Summary

A basic understanding and review of immunosuppression is crucial for all healthcare providers who care for patients taking biologic therapies. Two types of immunosuppression include primary and secondary, or acquired immunosuppression. Acquired immunodeficiency has many causes such as malnutrition, HIV/AIDS, and those who take drugs to suppress the immune system. Transplant recipients, chemo patients and those who take biologics are all examples of acquired immunodeficiency.

Biologic medications are now commonplace - used all over the world and increasing rapidly. These drugs have greatly improved the management of several diseases and conditions. The majority of these new biologics are monoclonal antibodies or MABs. These MABs may be further classified as anti-tumor necrosis factor alfa drugs (anti-TNF-alpha), which carry the greatest risk of adverse effects due to immunosuppression. Patients on biologics – especially MABs and anti-TNF-alpha drugs are immunnosuppressed and should be managed as such. Several drugs have black box warnings – mostly related to TB, lymphomas and serious bacterial and fungal respiratory infections.

The nurse should always be thinking immunosuppression when managing patients on biologics, no matter what the admitting diagnosis is. Thorough assessment of the patient’s medical history and medications are crucial in determining patient needs and education. The care plan should always indicate "risk for infection due to immunodeficiency" so continuity of care and appropriate education can be implemented. Since new black box warnings and recommendations are frequently updated by the FDA – sometimes years after the drug has been on the market, biologic medications must be continuously reviewed prior to administration.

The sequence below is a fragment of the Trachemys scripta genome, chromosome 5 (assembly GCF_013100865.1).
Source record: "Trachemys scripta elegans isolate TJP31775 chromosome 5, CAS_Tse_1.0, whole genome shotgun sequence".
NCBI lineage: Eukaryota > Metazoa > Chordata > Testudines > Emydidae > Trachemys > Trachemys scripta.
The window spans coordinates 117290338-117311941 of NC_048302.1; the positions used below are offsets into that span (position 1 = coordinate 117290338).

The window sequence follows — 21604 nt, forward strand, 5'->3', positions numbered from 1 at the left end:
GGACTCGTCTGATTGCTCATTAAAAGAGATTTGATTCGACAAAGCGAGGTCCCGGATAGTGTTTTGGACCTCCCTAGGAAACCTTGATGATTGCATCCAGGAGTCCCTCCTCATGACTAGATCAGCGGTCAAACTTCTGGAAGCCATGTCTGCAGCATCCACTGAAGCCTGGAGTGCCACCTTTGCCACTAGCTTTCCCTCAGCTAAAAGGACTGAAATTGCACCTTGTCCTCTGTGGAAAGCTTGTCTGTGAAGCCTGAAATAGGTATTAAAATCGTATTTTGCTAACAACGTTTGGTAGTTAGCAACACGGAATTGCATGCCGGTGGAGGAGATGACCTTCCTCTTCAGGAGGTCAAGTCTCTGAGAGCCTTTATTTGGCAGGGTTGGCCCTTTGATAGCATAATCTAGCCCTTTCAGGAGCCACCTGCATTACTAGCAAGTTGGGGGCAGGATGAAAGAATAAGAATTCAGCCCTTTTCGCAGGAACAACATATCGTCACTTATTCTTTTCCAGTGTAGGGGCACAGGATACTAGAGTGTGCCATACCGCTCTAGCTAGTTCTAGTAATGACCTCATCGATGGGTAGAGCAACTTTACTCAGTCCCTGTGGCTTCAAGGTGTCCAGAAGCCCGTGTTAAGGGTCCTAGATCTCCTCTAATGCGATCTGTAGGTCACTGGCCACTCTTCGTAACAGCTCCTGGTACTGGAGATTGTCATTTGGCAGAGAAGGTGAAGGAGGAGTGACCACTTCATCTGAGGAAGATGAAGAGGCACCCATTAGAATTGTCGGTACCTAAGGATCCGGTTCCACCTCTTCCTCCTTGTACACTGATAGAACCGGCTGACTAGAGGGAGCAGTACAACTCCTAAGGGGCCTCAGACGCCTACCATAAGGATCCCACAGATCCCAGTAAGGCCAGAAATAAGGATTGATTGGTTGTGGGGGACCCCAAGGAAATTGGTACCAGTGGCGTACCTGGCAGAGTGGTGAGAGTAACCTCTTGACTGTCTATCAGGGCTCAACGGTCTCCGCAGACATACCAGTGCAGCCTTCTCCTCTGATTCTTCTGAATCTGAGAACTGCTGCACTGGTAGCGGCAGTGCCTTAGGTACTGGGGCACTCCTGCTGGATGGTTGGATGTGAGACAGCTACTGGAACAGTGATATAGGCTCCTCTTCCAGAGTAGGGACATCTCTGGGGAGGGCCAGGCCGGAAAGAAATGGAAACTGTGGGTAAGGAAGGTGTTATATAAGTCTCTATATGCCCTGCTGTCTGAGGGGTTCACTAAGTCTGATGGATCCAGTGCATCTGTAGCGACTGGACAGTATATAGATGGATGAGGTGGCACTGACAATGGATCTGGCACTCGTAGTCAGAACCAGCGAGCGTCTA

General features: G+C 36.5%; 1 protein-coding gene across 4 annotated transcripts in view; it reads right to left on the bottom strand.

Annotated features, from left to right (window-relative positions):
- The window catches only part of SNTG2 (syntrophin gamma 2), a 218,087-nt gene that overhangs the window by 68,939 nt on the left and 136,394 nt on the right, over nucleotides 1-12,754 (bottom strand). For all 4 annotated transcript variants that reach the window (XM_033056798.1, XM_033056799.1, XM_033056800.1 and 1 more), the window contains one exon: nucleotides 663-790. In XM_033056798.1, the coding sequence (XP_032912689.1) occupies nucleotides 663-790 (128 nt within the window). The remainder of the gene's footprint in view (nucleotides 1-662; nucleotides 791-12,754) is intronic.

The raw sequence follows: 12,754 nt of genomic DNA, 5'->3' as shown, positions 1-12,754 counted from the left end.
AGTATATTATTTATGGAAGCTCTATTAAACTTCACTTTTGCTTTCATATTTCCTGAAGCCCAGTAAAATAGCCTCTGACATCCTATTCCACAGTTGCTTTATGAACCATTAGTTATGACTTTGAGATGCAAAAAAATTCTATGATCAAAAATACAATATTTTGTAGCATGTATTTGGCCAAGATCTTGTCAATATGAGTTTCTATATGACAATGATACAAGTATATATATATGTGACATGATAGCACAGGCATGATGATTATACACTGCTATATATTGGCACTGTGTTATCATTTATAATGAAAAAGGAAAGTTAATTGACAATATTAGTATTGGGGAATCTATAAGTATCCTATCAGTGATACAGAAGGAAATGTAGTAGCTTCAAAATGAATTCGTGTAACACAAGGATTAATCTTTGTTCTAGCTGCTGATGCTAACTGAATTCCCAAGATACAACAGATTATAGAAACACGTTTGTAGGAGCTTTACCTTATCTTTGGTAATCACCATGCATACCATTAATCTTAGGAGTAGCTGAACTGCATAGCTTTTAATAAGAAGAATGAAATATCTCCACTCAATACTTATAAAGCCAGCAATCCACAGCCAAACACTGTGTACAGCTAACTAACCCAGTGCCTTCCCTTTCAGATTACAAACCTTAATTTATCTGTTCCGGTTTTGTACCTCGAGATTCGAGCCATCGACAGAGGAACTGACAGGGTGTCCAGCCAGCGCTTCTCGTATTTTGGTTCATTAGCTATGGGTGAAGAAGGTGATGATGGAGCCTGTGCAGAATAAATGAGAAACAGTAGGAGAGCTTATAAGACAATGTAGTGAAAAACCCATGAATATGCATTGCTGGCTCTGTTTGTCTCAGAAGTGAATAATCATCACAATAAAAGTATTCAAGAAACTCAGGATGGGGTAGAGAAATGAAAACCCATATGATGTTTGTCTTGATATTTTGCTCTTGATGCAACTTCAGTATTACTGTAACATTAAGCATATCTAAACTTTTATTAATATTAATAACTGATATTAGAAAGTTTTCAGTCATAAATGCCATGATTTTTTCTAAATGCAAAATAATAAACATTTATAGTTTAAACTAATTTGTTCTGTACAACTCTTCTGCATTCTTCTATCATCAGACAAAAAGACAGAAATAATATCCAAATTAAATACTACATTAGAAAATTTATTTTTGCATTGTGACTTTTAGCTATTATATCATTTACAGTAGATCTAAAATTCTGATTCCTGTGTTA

Because these patients are not always placed on isolation, nurses must advocate for patients to prevent hospital acquired infections while hospitalized in terms of in-unit bed placement and staff assignments. Patient education should always include a review of the biologics, what to report, and empowering patients to advocate for themselves so they can make others aware of their immunosuppressive status.

Biologic MAB

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